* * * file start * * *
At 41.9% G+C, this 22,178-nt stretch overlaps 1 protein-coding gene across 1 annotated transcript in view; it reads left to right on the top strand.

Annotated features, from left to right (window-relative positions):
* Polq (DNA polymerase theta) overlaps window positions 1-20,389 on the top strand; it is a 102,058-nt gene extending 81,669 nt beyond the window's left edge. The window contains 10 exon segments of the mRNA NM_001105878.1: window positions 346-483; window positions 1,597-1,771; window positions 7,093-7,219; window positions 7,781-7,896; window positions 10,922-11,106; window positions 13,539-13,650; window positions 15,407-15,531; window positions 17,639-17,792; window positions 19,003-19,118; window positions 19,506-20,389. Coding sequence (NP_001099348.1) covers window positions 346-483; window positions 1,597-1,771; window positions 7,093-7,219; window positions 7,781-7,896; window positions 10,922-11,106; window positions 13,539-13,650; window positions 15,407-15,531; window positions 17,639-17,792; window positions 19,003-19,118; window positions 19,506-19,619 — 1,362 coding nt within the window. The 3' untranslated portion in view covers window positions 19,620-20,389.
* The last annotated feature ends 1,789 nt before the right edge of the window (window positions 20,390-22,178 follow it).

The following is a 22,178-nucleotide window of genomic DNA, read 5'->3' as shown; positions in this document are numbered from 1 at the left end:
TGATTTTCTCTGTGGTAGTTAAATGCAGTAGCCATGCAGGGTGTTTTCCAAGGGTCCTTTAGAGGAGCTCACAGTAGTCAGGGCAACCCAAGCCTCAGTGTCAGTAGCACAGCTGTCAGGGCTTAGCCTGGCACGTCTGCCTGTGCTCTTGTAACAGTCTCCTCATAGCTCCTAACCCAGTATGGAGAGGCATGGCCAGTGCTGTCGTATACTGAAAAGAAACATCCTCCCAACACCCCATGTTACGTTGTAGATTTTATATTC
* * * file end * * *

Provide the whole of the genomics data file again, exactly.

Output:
At 41.9% G+C, this 22,178-nt stretch overlaps 1 protein-coding gene across 1 annotated transcript in view; it reads left to right on the top strand.

Annotated features, from left to right (window-relative positions):
* Polq (DNA polymerase theta) overlaps window positions 1-20,389 on the top strand; it is a 102,058-nt gene extending 81,669 nt beyond the window's left edge. The window contains 10 exon segments of the mRNA NM_001105878.1: window positions 346-483; window positions 1,597-1,771; window positions 7,093-7,219; window positions 7,781-7,896; window positions 10,922-11,106; window positions 13,539-13,650; window positions 15,407-15,531; window positions 17,639-17,792; window positions 19,003-19,118; window positions 19,506-20,389. Coding sequence (NP_001099348.1) covers window positions 346-483; window positions 1,597-1,771; window positions 7,093-7,219; window positions 7,781-7,896; window positions 10,922-11,106; window positions 13,539-13,650; window positions 15,407-15,531; window positions 17,639-17,792; window positions 19,003-19,118; window positions 19,506-19,619 — 1,362 coding nt within the window. The 3' untranslated portion in view covers window positions 19,620-20,389.
* The last annotated feature ends 1,789 nt before the right edge of the window (window positions 20,390-22,178 follow it).

The following is a 22,178-nucleotide window of genomic DNA, read 5'->3' as shown; positions in this document are numbered from 1 at the left end:
TGATTTTCTCTGTGGTAGTTAAATGCAGTAGCCATGCAGGGTGTTTTCCAAGGGTCCTTTAGAGGAGCTCACAGTAGTCAGGGCAACCCAAGCCTCAGTGTCAGTAGCACAGCTGTCAGGGCTTAGCCTGGCACGTCTGCCTGTGCTCTTGTAACAGTCTCCTCATAGCTCCTAACCCAGTATGGAGAGGCATGGCCAGTGCTGTCGTATACTGAAAAGAAACATCCTCCCAACACCCCATGTTACGTTGTAGATTTTATATTC